For centuries people have been proclaiming that the End of the World As We Know It is right around the corner. Are there any psychological studies of how these people cope when the date passes and the world doesn't end?
Illustration by Slug Signorino
So Gabriel, let me get this straight. You think the doomsayers are wrong?
Granted, their accuracy hasn’t been the best. I could fill the rest of this column with a list of end-of-the-world prophecies that didn’t pan out, starting with early Christians who thought the Second Coming would happen in their lifetimes and ending (for the moment) with religious radio broadcaster Harold Camping, who recalculated after the world failed to terminate on May 21, as he’d confidently foretold, and now predicts doom on October 21.
The devout aren’t alone in being off on their dates. In the late 1990s author James Howard Kunstler argued that Y2K would bring civilization to its knees. Didn’t happen, but that didn’t lead Kunstler to rethink his views on the end, just the means. In his 2005 book The Long Emergency he declared that the kneeification of humanity would arise from a shortage of oil.
Perhaps the best-known example of a failed scientific prophecy came from Stanford biology professor Paul Ehrlich and his wife Anne, who in their 1968 book The Population Bomb predicted massive global starvation due to overpopulation in the 1970s and 80s. Was there starvation in those decades? Yes. Was it massive and global? No. Were the Ehrlichs chastened? Not so much. While they concede their scariest doomsday scenarios were “way off,” on the larger question of looming disaster they say they were “too optimistic.”
These cases give us insight into the doomsayer’s mentality. Are they flung into an abyss of existential despair when their predictions don’t come true? I won’t say it never happens. The leader of the Japanese sect Ichigen no Miya (“The Shrine of the Fundamental Truth”) predicted an earthquake would destroy his country on June 18, 1974 at 8 AM. Distraught when this failed to occur, he attempted suicide. But he’s an exception. More commonly the reaction is: eh, so I messed up on the scheduling details. From a meta point of view I was right.
And you know what? Doomsayers are right. Atheists and fundamentalists agree the world will end someday. The sole unknowns are how and when.
What persuades doomsayers to fill in these missing details? Let’s look at a typical case. A couple decades ago climatology consultant Iben Browning predicted a huge earthquake centered on New Madrid, Missouri. New Madrid is in the middle of a well-known earthquake zone, and seismologists have long predicted a cataclysm there. However, they’ve never given an exact date, because to do so is beyond the grasp of current science. Public reaction to these open-ended prognostications: yawn. Browning’s innovation was to assert flat out that the earthquake would happen on December 3, 1990, backing up his claim with a convincing pseudoscientific spiel. Result: a media frenzy, but no quake. Lesson: there’s no profit in facts; the payoff’s in precision BS.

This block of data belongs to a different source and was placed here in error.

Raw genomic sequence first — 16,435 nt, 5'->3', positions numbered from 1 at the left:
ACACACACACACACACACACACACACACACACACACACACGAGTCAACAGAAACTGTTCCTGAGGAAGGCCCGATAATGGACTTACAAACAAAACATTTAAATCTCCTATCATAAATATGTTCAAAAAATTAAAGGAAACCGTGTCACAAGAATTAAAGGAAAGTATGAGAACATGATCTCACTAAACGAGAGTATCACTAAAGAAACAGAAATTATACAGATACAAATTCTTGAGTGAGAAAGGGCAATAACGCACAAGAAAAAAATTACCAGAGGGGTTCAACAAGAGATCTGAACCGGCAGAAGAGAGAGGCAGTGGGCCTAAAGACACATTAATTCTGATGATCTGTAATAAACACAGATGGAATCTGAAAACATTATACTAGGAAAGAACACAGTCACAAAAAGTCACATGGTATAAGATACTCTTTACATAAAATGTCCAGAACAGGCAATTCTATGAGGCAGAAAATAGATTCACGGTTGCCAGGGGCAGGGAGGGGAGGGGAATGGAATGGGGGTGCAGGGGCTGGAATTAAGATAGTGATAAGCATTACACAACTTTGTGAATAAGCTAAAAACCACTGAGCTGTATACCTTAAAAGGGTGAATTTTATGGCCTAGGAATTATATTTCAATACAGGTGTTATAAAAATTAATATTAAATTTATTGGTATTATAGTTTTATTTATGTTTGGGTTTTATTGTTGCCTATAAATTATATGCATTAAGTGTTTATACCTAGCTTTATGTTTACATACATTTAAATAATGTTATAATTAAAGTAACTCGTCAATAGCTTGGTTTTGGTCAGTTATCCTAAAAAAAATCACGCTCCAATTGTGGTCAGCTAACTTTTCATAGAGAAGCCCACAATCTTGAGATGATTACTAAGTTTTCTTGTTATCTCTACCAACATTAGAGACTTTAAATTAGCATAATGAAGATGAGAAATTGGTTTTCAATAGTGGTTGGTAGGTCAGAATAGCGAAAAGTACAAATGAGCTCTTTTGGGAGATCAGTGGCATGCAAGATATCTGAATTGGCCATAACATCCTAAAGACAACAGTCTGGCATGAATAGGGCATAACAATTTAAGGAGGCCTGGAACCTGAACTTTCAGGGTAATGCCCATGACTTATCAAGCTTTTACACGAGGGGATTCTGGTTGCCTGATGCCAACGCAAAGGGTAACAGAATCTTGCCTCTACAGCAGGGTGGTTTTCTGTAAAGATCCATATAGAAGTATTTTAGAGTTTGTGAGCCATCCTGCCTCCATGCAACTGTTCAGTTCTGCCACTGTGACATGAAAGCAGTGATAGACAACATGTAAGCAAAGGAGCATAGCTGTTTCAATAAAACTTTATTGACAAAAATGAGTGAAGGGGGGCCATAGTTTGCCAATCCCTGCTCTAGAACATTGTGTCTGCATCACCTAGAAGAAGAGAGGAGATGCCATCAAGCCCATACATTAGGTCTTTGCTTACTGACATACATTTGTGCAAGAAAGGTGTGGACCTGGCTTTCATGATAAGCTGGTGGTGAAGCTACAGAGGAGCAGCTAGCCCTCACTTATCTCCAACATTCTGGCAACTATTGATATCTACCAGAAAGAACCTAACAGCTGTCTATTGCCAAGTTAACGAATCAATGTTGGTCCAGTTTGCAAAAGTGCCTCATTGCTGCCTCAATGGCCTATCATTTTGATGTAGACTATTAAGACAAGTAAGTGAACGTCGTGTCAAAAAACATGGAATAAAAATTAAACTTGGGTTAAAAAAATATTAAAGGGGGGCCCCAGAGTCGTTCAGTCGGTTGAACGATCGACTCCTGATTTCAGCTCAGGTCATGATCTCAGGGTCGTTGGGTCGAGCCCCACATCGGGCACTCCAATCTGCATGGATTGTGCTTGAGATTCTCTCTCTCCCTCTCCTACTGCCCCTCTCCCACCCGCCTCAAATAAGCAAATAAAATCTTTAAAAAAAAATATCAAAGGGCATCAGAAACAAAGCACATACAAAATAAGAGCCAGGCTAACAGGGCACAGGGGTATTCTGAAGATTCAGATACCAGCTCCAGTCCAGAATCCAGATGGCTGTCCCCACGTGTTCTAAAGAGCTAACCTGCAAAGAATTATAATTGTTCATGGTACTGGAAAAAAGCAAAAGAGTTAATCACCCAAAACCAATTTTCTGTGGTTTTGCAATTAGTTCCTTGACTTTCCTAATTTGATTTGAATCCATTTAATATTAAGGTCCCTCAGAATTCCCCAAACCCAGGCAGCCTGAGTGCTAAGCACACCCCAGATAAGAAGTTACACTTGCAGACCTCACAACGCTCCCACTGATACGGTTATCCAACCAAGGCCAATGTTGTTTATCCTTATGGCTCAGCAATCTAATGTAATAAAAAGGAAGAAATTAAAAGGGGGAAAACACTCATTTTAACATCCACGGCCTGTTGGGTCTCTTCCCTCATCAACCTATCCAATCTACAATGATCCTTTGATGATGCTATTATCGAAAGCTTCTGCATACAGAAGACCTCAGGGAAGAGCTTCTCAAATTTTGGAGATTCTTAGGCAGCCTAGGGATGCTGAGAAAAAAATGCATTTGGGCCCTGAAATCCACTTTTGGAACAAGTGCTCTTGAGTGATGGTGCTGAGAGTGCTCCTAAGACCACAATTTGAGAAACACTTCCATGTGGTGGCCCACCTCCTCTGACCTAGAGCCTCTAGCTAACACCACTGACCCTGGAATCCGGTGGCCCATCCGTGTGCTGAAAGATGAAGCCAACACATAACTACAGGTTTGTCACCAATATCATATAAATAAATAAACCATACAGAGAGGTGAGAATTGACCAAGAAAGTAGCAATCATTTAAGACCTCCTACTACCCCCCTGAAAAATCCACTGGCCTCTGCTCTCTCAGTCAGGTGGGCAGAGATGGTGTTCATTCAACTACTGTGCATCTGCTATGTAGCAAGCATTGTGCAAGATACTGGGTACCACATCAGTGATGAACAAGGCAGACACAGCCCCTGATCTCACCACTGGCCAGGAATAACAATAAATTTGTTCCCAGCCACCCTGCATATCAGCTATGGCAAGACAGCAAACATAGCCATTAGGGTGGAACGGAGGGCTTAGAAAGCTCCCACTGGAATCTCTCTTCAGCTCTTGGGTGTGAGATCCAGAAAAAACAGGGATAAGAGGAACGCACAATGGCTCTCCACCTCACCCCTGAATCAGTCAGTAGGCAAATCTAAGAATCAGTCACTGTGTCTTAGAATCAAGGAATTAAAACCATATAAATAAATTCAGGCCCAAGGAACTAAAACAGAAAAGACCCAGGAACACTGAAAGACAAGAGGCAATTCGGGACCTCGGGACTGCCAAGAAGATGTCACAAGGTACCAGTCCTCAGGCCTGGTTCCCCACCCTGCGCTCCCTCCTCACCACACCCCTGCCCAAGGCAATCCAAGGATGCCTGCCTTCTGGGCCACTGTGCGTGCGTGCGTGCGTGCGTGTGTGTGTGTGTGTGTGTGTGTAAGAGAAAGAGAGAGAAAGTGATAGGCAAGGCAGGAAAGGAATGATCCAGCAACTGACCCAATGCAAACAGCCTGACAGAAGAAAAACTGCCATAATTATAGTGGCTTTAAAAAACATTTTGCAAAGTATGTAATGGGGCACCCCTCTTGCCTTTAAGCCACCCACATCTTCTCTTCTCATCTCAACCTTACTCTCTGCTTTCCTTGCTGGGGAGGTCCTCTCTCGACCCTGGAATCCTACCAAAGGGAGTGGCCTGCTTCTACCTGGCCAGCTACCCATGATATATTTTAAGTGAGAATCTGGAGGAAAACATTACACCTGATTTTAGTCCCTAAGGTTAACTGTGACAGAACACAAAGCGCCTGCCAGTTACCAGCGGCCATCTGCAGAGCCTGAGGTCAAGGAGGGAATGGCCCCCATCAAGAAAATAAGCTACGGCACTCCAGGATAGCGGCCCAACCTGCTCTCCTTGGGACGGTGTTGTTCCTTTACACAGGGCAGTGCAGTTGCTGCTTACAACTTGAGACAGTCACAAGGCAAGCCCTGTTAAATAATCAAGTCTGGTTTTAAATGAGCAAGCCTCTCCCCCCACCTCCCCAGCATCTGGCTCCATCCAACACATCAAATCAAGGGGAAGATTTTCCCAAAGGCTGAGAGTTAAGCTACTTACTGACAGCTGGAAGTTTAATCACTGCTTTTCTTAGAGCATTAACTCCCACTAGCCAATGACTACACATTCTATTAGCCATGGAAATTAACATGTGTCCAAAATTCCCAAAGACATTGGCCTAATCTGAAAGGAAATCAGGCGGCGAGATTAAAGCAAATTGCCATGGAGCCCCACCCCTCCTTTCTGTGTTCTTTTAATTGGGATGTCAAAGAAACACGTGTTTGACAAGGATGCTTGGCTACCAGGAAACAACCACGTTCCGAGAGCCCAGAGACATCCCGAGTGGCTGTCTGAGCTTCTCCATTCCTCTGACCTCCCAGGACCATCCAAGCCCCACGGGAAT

A more consequential example is the Ehrlichs. To give them due credit, their take on how life as we know it will end was (and is) all too plausible: we’ll simply run out of resources. As for when, on the other hand, their methodology was just a couple pegs above Browning’s. They predicted demographic disaster by extrapolating the trend du jour, which showed the earth’s population rising at a geometric rate. If that kept up, they wrote, in 900 years the planet would house 60 million billion people.
That was crazy talk, as the Ehrlichs themselves acknowledged. Their forecast of imminent mass starvation, intended more seriously, was also unfounded. Environmentalist Barry Commoner, hardly a mindless optimist, pounded the Ehrlichs for their apocalyptic warnings. He noted that developing countries typically experienced a “demographic transition,” when birth and death rates got temporarily out of phase and the population spiked up, only to flatten out later. Commoner thought the same thing would happen on a global scale, and events so far have borne him out.
But the Ehrlichs’ scaremongering worked. Their book was hugely popular, in large part because of their frightening predictions, and helped raise public consciousness about the genuine perils we face.
That brings us back to your question, Gabriel. How do doomsayers cope when their predictions go south? There’s a common thread regardless of how delusional they are. In When Prophecy Fails, a landmark 1956 study of cultists awaiting a world-ending flood, psychologist Leon Festinger proposed the theory of cognitive dissonance, which describes how people rationalize their continued adherence to disproven claims.
The shrewder doomsayers do this too, but their rationalizing is often something like: all in the service of the greater good. You can’t blame them, really. They’re just making practical use of the paradox known to every politician who ever walked the earth: people will listen when you lie to them, and ignore you when you tell the truth.
Send questions to Cecil via firstname.lastname@example.org.